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Syria’s war mutates into a regional conflict, risking a wider conflagration

Israeli solders take positions in the Israeli-occupied Golan Heights near the border with Syria on Feb. 10, 2018. (Jalaa Marey/AFP/Getty Images)

BEIRUT — A war that began with peaceful protests against President Bashar al-Assad is rapidly descending into a global scramble for control over what remains of the broken country of Syria, risking a wider conflict.

Under skies crowded by the warplanes of half a dozen countries, an assortment of factions backed by rival powers are battling one another in a dizzying array of combinations. Allies on one battlefront are foes on another. The United States, Russia, Turkey and Iran have troops on the ground, and they are increasingly colliding.

In the space of a single week last week, Russia, Turkey, Iran and Israel lost aircraft to hostile fire. The United States, meanwhile, has been battling for days to hold back Iranian-supported Syrian tribal militias in the eastern desert, drawing U.S. forces closer toward entanglement in Syria’s conflict.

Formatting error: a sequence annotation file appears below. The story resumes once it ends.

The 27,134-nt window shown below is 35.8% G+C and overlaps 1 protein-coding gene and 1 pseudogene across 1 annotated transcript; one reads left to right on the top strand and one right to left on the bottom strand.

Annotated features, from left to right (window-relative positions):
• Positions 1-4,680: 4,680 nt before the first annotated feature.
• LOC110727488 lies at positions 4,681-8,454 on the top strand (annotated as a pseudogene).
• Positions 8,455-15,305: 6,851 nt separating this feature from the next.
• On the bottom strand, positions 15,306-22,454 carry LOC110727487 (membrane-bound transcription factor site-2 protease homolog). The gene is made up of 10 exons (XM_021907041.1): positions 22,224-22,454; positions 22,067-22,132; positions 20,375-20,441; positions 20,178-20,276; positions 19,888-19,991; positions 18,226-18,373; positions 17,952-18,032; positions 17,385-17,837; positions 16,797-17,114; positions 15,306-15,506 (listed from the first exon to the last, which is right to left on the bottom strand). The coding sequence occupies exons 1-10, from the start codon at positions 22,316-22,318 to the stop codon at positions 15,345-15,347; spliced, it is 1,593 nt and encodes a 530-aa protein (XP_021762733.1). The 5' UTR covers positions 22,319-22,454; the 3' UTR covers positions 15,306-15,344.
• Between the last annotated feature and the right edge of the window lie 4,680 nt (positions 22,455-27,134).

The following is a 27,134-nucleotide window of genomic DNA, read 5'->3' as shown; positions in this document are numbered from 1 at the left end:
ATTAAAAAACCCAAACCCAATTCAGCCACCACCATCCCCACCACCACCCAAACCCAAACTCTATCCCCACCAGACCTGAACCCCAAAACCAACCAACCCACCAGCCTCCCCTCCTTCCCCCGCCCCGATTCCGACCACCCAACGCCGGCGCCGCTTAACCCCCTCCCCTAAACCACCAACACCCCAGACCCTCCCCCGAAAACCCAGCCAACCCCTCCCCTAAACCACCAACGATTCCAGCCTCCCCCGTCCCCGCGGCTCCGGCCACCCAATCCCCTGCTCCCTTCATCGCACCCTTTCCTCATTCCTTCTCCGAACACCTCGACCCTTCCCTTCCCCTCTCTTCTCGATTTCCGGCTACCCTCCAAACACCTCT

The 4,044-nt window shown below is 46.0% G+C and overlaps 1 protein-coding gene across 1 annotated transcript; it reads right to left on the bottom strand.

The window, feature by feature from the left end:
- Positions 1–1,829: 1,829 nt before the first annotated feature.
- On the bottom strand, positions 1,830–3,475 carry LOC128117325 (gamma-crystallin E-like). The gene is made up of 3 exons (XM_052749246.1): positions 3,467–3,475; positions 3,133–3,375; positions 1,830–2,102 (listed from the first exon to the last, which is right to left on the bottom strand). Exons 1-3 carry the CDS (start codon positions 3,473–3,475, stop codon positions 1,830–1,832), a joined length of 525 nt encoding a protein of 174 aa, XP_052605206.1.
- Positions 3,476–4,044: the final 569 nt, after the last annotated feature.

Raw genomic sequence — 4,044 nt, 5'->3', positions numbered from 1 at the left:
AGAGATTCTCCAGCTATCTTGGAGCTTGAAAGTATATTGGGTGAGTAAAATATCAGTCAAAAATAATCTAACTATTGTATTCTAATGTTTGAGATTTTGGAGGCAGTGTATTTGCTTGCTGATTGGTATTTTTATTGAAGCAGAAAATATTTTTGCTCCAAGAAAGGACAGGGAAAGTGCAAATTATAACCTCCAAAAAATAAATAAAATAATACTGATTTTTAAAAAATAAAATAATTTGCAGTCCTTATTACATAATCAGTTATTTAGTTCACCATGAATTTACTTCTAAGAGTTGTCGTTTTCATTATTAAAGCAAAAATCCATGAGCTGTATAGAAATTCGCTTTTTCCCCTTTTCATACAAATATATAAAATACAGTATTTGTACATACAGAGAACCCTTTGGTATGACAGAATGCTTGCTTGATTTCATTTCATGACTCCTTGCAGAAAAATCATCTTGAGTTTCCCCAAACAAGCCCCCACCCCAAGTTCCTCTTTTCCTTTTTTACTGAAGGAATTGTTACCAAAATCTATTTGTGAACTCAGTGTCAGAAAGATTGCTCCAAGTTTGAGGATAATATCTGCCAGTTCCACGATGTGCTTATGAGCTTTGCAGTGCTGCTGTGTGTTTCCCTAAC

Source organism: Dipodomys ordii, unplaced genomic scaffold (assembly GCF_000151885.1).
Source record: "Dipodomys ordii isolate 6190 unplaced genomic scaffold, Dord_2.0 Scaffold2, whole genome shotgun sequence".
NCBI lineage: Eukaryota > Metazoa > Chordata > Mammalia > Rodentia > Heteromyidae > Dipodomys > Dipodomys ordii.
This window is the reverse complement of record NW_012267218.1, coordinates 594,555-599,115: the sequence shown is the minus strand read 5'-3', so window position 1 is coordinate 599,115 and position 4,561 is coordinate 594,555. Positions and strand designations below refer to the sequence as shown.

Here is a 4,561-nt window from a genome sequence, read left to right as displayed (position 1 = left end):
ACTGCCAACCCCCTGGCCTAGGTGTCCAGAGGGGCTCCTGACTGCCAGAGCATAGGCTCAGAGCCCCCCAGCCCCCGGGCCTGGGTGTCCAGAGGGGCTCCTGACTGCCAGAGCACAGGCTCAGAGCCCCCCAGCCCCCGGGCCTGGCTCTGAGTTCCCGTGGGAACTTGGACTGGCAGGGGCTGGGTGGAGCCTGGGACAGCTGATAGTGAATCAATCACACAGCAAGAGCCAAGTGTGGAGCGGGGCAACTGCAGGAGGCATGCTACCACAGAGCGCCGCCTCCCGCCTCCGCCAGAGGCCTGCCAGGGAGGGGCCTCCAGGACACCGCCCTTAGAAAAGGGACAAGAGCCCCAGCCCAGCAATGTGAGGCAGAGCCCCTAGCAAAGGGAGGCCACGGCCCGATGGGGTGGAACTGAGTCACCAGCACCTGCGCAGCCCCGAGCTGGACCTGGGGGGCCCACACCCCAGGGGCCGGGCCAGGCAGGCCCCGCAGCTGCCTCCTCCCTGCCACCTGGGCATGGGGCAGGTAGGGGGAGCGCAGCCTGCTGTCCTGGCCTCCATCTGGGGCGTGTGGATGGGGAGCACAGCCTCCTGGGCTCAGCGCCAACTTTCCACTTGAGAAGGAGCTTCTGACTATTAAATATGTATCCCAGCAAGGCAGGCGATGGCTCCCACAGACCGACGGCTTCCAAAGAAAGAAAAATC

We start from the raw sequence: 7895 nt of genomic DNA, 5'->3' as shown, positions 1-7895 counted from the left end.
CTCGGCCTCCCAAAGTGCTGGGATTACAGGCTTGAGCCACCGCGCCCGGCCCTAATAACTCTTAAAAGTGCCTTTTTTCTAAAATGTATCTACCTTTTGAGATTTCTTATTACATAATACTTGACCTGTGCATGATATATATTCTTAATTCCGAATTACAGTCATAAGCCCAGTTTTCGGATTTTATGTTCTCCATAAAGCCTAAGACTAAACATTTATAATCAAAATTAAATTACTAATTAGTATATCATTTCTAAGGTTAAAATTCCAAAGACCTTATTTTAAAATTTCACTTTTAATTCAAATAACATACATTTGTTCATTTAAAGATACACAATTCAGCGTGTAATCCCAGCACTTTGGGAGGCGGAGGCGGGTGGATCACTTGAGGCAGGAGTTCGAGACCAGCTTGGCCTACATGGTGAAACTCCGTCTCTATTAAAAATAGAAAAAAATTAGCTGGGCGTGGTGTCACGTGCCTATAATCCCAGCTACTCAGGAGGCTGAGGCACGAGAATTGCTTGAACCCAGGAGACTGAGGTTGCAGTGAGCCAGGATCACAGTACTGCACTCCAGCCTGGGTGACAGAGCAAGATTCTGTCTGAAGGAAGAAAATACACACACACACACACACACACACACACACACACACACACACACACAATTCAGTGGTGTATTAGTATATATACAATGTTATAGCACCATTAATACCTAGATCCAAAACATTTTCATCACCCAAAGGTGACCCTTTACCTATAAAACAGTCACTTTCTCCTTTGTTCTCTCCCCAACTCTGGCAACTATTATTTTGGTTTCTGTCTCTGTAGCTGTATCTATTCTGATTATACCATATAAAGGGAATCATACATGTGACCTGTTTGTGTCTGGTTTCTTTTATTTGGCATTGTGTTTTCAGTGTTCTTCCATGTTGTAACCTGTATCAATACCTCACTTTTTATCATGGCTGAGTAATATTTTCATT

“The risks are high,” said Sami Nader of the Levant Institute for Strategic Affairs. “There is a new Cold War prevailing in Syria and any escalation could pave the way for a regional or international war given the fact that the big powers are directly present on the ground and not through proxies, as used to be the case in the past.”

The latest confrontations come after years of fighting during which the parties to what long ago ceased to be a civil war have come to rely on outside powers for their sustenance, bringing new weapons, soldiers and also agendas flooding into Syria.

With Assad having prevailed over the rebellion against him and the Islamic State squeezed into a last sliver of territory along the Iraqi-Syrian border, the rival players now are battling to shape the final outcome of the war.

Israel said one of its F-16 jets crashed in northern Israel on Feb. 10 after facing heavy anti-aircraft counter fire from Syria. (Video: AP)

The Syrian government controls the biggest chunk of territory, with over half the country at least under nominal control of Assad loyalists, backed by Russia and Iran.

The United States holds sway over the second-largest area, the 27 percent of Syria that was captured mostly from the Islamic State by Kurdish-led forces in the northeast, with the help of U.S. weapons, air power and Special Operations advisers. The United States says it will remain until there is a peace settlement, leaving open the question of how long that will be.

Turkey holds a pocket of territory in the north alongside Syrian rebels and last month launched an incursion into the adjoining Kurdish enclave of Afrin.